The International Renewable Energy Agency’s latest global outlook has spelled out just how ‘woefully’ far the world is from capping temperature rises at 1.5C, and lamented: ‘The stimulus and recovery efforts associated with the pandemic have also proved a missed opportunity.’
The world will need 5.2TW of solar power generation capacity by 2030, and 14TW by mid century, to have any chance of limiting global average temperature rises this century to 1.5 degrees Celsius, the International Renewable Energy Agency (Irena) said today.
The Abu Dhabi-based international body launched the latest edition of its World Energy Transitions Outlook report at the Berlin Energy Transition Dialogue event and director-general Francesco La Camera, writing the foreword, spelled out: “Progress across all energy uses has been woefully inadequate.”
The world will have to install 450GW of new solar capacity each year – most of it utility scale – for the rest of this decade, with China and India to lead Asia to a roughly half share of the world’s installed PV capacity in 2030, the report’s authors estimated.
What is needed
Elsewhere, North America will need to install 90GW per year of solar to claim a 14% share of the world’s operating panels at the end of the decade, and Europe’s 19% slice of the pie will require 55GW of annual solar capacity additions.
European funding will also help North Africa make its contribution to the 70GW of annual solar capacity additions which will be required across the Middle East and Africa with European energy demand ensuring grid connections with North Africa flourish.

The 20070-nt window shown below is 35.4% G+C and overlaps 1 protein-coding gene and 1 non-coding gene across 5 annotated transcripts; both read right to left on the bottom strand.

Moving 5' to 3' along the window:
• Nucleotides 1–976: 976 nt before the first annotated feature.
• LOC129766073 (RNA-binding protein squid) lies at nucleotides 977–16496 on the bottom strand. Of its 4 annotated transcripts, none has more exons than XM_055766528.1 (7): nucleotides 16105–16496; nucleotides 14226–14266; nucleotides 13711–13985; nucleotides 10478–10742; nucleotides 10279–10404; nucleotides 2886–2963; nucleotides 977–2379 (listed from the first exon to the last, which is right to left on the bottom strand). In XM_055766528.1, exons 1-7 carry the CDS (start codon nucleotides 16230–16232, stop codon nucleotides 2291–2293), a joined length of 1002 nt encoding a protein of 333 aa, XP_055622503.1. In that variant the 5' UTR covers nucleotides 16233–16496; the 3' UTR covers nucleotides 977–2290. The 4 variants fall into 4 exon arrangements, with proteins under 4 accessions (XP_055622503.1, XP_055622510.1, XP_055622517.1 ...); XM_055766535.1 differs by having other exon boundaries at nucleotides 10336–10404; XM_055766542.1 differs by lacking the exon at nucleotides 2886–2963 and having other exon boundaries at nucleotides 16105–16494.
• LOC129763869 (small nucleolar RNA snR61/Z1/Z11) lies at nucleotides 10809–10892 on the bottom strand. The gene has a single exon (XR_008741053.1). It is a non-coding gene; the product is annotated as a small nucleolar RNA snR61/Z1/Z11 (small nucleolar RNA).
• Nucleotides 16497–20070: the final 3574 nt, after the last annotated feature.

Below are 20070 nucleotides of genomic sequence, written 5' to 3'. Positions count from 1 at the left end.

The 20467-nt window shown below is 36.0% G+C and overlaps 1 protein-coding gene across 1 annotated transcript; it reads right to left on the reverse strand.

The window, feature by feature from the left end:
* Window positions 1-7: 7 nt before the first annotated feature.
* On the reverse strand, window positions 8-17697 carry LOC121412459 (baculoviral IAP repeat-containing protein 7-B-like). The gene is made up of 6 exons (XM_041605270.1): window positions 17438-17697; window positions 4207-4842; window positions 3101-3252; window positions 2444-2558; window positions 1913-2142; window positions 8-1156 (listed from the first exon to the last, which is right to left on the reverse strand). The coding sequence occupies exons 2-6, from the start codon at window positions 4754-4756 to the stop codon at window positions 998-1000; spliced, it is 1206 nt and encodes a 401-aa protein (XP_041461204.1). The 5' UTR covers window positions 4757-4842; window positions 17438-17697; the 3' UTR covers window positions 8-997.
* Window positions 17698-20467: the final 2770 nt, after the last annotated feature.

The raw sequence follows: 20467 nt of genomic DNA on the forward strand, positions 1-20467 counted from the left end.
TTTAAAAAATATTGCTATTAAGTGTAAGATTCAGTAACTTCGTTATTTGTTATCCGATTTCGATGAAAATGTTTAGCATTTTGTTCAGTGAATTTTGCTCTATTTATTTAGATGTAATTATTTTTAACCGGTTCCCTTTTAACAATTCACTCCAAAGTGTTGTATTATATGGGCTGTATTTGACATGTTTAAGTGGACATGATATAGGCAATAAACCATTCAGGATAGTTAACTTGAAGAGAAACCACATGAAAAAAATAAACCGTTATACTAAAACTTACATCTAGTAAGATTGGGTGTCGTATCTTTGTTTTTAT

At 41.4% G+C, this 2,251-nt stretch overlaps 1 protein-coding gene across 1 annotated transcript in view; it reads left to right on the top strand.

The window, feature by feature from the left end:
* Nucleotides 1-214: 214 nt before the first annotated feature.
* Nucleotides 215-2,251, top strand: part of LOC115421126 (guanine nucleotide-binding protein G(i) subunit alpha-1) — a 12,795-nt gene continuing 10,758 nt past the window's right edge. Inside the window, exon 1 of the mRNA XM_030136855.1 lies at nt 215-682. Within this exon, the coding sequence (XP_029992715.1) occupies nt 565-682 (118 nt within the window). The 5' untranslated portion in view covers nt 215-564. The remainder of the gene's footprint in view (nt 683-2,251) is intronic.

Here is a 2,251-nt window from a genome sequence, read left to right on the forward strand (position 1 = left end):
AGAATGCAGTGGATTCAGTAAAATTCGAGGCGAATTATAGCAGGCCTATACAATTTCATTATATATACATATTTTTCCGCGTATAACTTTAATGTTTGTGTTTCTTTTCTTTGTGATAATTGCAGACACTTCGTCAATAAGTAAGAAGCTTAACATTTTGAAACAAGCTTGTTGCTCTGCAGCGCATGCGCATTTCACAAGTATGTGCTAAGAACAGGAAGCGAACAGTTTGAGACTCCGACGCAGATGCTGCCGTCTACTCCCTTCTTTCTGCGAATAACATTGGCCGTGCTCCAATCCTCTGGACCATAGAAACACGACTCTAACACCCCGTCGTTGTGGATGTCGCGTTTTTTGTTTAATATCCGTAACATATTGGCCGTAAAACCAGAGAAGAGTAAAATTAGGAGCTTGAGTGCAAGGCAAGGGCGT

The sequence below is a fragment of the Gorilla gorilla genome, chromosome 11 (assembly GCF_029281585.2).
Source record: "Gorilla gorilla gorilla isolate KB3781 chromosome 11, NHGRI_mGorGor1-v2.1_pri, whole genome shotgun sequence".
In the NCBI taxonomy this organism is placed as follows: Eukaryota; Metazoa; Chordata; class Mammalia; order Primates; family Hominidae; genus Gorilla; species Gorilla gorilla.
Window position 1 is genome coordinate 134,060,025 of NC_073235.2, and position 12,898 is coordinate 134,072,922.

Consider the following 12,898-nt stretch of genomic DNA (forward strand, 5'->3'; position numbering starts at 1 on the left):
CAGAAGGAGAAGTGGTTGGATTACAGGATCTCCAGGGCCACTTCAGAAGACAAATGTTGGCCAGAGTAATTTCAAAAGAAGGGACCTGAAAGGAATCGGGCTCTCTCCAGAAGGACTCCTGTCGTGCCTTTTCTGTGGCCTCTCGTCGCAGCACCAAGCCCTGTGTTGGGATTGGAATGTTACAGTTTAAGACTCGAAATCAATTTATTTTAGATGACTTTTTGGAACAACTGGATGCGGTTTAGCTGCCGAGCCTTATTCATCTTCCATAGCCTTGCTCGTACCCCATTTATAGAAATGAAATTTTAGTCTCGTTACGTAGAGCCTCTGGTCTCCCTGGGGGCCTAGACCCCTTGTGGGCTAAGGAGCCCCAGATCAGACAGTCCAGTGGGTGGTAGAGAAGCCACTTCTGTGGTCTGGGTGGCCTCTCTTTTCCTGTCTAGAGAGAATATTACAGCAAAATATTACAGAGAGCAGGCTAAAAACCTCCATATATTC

To have a hope of avoiding the worst effects of climate change, Latin America will need 20GW of new solar annually this decade and a further “more than 2GW” will be needed each year across the Oceania and Pacific region, the Irena report estimated.
Of course, it is not just solar that the world needs and, with the 348-page report calling for massive electrification and energy efficiency efforts, enabled by the full suite of clean energy sources, hydrogen, and biomass, we will have to start devoting $5.7 trillion per year to the energy transition for the rest of the decade, according to Irena.
That can be feasible if the $700 billion per year channeled into fossil fuels is immediately diverted to the transition, the publication stated. Public investment in the transition will have to immediately double, too, said Irena, to attract the remaining money needed from the private sector, which would bear most of the financial burden.
In return for the investment sought – including to ensure there are 147 million electric vehicles (EVs) per year hitting the roads in 2050, that $131 billion is invested annually in EV charging by that point, and that 350GW of green hydrogen electrolyzers are operating as early as 2030 – the world can anticipate a jobs dividend.
Irena has estimated the 12 million job losses it anticipates in the fossil fuel and nuclear industries will be comfortably outweighed by “close to” 85 million new energy-transition roles this decade, including 26.5 million in clean energy.
It is all a matter of political will, Irena pointed out, with policymakers also needing to usher in sufficient international grid connections and flexibility; training; utility scale batteries; electricity demand-side management; digital tools; peer-to-peer power trading; community ownership of renewables; time-of-use energy tariffs; and net billing systems.